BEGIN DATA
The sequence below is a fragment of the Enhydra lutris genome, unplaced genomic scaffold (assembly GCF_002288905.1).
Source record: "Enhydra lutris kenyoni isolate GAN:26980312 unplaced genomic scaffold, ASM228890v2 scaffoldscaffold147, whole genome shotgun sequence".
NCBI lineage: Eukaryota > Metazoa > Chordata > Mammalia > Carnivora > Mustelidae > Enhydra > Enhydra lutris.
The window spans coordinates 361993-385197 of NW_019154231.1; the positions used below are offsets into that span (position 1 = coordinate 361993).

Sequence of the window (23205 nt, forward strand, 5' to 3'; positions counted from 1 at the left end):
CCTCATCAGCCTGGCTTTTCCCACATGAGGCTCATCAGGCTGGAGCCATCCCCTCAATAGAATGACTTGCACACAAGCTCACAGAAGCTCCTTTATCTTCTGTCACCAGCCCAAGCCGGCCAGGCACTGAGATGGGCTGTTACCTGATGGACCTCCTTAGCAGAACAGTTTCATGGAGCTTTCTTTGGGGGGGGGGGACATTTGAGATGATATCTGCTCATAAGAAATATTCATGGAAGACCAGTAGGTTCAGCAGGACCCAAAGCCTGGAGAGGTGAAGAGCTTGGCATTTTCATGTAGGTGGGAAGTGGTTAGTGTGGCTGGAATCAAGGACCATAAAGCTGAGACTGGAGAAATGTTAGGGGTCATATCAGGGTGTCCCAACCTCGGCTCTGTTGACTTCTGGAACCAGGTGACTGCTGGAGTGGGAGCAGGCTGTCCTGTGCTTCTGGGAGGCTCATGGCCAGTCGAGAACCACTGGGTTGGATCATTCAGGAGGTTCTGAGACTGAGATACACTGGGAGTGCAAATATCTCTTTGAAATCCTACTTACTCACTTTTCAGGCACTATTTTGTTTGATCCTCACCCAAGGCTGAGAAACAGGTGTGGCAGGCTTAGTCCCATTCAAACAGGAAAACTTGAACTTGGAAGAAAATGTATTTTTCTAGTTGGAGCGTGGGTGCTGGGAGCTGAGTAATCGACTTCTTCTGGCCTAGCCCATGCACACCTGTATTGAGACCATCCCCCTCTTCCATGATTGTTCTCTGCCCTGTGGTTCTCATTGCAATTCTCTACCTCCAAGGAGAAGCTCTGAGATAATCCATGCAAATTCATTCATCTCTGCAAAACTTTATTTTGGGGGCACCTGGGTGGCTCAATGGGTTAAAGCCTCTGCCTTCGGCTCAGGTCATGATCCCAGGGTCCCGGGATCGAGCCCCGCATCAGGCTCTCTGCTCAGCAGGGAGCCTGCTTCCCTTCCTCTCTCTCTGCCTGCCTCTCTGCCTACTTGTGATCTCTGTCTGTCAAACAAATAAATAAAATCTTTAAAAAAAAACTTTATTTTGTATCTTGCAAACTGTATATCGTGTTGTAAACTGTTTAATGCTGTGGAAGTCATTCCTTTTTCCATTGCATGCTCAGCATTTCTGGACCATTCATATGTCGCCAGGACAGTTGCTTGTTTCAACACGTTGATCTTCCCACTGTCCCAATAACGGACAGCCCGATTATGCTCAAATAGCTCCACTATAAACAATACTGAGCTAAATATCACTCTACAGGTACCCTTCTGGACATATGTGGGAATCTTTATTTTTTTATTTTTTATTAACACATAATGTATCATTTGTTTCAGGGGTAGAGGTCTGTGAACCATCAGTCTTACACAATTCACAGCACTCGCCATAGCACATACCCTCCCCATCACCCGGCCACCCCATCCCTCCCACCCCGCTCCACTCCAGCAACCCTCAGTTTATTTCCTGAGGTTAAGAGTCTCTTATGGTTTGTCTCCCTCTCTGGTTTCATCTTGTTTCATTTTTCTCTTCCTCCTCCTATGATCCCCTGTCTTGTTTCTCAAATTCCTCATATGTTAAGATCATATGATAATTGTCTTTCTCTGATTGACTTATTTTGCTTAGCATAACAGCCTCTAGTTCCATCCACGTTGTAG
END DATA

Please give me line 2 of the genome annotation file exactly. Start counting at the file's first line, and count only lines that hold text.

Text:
Source record: "Enhydra lutris kenyoni isolate GAN:26980312 unplaced genomic scaffold, ASM228890v2 scaffoldscaffold147, whole genome shotgun sequence".